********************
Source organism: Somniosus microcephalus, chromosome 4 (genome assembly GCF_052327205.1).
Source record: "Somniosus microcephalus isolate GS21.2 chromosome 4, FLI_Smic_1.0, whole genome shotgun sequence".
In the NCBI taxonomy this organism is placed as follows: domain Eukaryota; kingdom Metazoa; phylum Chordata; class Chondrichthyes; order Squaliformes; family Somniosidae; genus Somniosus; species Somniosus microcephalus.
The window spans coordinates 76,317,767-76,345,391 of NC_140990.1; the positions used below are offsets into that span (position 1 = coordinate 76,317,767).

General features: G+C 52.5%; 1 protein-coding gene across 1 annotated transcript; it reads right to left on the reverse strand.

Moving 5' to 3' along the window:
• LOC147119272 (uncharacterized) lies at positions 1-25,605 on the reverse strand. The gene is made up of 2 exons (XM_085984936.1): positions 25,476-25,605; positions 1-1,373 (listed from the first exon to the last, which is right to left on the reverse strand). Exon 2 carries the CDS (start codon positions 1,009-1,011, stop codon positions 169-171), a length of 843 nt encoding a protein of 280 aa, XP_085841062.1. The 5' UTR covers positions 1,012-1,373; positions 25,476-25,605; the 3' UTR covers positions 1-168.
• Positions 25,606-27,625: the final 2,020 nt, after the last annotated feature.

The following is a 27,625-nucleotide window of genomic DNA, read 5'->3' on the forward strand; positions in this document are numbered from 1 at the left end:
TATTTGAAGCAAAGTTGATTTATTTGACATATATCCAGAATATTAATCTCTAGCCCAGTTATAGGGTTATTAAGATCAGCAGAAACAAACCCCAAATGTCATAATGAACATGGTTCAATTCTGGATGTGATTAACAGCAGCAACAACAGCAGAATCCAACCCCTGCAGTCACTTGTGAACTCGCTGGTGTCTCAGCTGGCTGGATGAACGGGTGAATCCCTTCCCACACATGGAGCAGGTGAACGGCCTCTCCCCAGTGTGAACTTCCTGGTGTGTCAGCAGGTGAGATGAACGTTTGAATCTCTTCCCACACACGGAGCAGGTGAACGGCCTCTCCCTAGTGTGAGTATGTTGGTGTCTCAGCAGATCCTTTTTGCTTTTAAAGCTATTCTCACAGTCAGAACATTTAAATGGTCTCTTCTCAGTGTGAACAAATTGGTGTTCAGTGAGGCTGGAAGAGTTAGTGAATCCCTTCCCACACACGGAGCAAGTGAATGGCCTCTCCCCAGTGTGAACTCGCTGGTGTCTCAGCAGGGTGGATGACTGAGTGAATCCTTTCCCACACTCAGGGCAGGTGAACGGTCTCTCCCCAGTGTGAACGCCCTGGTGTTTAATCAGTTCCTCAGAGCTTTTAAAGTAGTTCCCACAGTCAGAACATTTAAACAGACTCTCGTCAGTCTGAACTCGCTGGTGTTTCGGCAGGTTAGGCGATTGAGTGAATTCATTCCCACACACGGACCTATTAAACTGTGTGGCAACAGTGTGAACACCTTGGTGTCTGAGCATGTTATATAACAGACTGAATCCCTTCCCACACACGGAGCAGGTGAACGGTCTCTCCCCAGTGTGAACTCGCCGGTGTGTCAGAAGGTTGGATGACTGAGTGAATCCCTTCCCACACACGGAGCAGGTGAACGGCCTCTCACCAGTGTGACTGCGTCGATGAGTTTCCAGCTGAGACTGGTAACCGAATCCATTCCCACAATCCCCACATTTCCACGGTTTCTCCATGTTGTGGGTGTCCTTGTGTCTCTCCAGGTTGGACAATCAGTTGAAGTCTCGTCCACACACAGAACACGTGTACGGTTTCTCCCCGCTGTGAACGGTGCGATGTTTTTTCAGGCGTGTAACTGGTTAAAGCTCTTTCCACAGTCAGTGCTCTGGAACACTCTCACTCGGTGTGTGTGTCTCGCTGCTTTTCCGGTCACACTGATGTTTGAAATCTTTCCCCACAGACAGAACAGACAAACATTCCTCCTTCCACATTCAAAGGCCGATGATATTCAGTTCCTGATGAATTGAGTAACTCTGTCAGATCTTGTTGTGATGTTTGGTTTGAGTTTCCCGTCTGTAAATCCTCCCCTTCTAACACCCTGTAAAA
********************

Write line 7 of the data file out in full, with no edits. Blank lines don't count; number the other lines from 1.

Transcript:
• LOC147119272 (uncharacterized) lies at positions 1-25,605 on the reverse strand. The gene is made up of 2 exons (XM_085984936.1): positions 25,476-25,605; positions 1-1,373 (listed from the first exon to the last, which is right to left on the reverse strand). Exon 2 carries the CDS (start codon positions 1,009-1,011, stop codon positions 169-171), a length of 843 nt encoding a protein of 280 aa, XP_085841062.1. The 5' UTR covers positions 1,012-1,373; positions 25,476-25,605; the 3' UTR covers positions 1-168.